Essays on Mergers and Acquisitions

Vitkova, V. (2015). Essays on Mergers and Acquisitions. (Unpublished Doctoral thesis, City, University of London)

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Abstract

This thesis comprises three essays on Mergers and Acquisitions. In the first chapter I use an international sample of M&A deals to test the implications of the clientele theory of dividends in the context of post-acquisition dividend policy. I contribute to the literature by controlling for the effect of the target’s shareholder characteristics and the gap between target and bidder pre-acquisition dividend policies on post-M&A dividend policy. In line with the clientele theory of dividends, this chapter demonstrates that, in all stock payment deals, post-acquisition dividends per share increase with the pre-acquisition percentage difference between target and acquirer DPS and with the size of the dividend clientele from the target company which becomes part of the bidder’s shareholder base. The second chapter tests how informed investors with local expertise can affect cross-border deal success using a comprehensive dataset of corporate acquirers’ share registers. We present evidence which confirms the hypothesis that acquirers in cross-border corporate transactions are more likely to be successful if the acquirer’s investors have a higher level of expertise in the target region, and that this effect is strongest when the maturity for corporate transactions of the target country is low. The third chapter contributes to the literature by investigating the wealth effects of horizontal acquisitions on the upstream and downstream participants in the product-market chain when the target company is in financial distress. This chapter posits that the financial health of the target is particularly relevant when considering the buyer power of the merging firms. Specifically, I hypothesise that industry-related acquisitions are more likely to increase the buyer power of the merging companies when the target is financially distressed due to the debtor-oriented insolvency rules in the US which allow bankrupt companies to renegotiate supplier contracts. The results of the study support this a priori expectation.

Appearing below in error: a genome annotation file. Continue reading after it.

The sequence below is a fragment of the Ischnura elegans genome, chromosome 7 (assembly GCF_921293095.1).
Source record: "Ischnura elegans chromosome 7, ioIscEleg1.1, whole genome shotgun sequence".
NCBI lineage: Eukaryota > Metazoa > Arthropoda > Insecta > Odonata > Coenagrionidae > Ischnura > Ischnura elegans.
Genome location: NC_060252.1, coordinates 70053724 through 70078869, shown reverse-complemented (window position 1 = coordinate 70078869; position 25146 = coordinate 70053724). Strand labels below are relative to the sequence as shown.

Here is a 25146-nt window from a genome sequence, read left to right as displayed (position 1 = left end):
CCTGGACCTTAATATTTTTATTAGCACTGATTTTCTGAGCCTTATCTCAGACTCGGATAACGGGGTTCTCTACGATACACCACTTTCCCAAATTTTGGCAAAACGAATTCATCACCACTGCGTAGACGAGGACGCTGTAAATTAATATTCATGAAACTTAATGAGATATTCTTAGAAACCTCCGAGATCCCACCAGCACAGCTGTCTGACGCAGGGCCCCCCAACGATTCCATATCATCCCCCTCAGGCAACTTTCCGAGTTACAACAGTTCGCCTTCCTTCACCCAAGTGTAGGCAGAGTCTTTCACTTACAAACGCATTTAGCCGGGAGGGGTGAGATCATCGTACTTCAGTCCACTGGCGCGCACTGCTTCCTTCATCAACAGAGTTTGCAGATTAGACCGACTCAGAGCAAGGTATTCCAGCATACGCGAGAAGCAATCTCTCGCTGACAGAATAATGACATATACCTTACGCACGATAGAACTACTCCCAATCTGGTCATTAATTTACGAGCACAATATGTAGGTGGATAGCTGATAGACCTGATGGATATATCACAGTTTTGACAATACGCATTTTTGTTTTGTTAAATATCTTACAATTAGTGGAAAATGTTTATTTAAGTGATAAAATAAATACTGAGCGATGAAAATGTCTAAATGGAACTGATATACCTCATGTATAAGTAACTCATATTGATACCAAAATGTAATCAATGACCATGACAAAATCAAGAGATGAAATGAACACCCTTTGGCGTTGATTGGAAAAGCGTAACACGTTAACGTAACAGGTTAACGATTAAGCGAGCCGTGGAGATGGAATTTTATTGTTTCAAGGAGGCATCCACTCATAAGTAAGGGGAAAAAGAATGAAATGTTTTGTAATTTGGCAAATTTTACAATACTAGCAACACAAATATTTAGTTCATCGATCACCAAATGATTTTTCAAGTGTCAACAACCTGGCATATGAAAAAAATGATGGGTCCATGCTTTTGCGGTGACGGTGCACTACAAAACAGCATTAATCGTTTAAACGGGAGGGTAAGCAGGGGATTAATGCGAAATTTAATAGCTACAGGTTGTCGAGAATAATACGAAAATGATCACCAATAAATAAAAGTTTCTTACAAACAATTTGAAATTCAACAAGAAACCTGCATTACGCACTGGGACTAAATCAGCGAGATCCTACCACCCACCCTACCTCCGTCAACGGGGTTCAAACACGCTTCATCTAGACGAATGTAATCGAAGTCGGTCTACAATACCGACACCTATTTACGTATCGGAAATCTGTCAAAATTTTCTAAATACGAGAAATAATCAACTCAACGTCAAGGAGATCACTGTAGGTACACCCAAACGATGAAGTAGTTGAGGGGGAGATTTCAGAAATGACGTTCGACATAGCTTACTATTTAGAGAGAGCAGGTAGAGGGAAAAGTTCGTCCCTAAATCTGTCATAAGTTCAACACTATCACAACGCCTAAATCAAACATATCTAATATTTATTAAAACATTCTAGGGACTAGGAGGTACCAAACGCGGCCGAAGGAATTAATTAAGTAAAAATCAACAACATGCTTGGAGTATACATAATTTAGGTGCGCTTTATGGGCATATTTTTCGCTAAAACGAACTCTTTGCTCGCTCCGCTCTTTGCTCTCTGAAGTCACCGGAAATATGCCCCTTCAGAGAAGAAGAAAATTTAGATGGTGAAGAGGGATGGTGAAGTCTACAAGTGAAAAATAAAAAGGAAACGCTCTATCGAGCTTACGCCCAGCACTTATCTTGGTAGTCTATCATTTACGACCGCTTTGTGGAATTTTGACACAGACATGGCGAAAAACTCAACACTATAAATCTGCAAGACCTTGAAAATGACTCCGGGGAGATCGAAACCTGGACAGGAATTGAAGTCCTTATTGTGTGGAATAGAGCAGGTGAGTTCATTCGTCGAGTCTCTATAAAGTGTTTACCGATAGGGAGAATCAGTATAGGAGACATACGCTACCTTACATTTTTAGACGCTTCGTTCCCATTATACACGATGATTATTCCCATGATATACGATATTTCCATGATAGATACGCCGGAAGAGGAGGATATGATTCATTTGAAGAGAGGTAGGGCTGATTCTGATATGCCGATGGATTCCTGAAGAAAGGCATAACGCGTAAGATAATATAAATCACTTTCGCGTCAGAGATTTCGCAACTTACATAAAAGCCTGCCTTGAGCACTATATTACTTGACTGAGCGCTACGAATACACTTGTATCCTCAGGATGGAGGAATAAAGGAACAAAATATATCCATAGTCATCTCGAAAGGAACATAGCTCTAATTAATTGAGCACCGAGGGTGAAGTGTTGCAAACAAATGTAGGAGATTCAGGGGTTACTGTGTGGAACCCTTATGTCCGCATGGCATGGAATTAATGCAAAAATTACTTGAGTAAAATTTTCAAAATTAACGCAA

Item Type: Thesis (Doctoral)
Subjects: H Social Sciences > HG Finance
Divisions: Cass Business School > Faculty of Finance
City, University of London theses
City, University of London theses > Cass Theses
URI: http://openaccess.city.ac.uk/id/eprint/19588

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